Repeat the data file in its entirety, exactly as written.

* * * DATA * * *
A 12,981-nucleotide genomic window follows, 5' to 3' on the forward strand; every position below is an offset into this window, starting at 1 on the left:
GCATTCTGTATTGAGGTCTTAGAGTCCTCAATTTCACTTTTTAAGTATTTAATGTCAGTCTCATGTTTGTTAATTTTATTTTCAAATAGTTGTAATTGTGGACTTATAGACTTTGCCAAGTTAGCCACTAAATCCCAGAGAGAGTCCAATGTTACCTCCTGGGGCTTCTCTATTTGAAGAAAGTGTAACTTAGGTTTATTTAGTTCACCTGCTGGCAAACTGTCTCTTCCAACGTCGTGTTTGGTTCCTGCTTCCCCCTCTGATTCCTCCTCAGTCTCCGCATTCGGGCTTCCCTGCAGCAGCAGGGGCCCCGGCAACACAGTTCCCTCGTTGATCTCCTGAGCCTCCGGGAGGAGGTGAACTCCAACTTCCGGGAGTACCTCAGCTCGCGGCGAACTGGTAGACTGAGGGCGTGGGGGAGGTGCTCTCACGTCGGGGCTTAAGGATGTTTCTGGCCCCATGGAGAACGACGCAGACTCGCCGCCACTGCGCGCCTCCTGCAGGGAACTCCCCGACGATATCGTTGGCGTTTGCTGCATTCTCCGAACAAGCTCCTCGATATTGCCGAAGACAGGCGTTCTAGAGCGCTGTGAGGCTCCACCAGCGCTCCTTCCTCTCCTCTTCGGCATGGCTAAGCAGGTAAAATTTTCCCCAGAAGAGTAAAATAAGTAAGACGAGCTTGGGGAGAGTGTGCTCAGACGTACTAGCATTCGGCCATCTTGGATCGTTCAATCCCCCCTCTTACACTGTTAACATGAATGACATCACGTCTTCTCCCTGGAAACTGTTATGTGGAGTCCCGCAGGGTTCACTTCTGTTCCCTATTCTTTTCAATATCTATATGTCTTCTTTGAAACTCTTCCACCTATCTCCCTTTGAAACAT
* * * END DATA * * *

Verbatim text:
A 12,981-nucleotide genomic window follows, 5' to 3' on the forward strand; every position below is an offset into this window, starting at 1 on the left:
GCATTCTGTATTGAGGTCTTAGAGTCCTCAATTTCACTTTTTAAGTATTTAATGTCAGTCTCATGTTTGTTAATTTTATTTTCAAATAGTTGTAATTGTGGACTTATAGACTTTGCCAAGTTAGCCACTAAATCCCAGAGAGAGTCCAATGTTACCTCCTGGGGCTTCTCTATTTGAAGAAAGTGTAACTTAGGTTTATTTAGTTCACCTGCTGGCAAACTGTCTCTTCCAACGTCGTGTTTGGTTCCTGCTTCCCCCTCTGATTCCTCCTCAGTCTCCGCATTCGGGCTTCCCTGCAGCAGCAGGGGCCCCGGCAACACAGTTCCCTCGTTGATCTCCTGAGCCTCCGGGAGGAGGTGAACTCCAACTTCCGGGAGTACCTCAGCTCGCGGCGAACTGGTAGACTGAGGGCGTGGGGGAGGTGCTCTCACGTCGGGGCTTAAGGATGTTTCTGGCCCCATGGAGAACGACGCAGACTCGCCGCCACTGCGCGCCTCCTGCAGGGAACTCCCCGACGATATCGTTGGCGTTTGCTGCATTCTCCGAACAAGCTCCTCGATATTGCCGAAGACAGGCGTTCTAGAGCGCTGTGAGGCTCCACCAGCGCTCCTTCCTCTCCTCTTCGGCATGGCTAAGCAGGTAAAATTTTCCCCAGAAGAGTAAAATAAGTAAGACGAGCTTGGGGAGAGTGTGCTCAGACGTACTAGCATTCGGCCATCTTGGATCGTTCAATCCCCCCTCTTACACTGTTAACATGAATGACATCACGTCTTCTCCCTGGAAACTGTTATGTGGAGTCCCGCAGGGTTCACTTCTGTTCCCTATTCTTTTCAATATCTATATGTCTTCTTTGAAACTCTTCCACCTATCTCCCTTTGAAACAT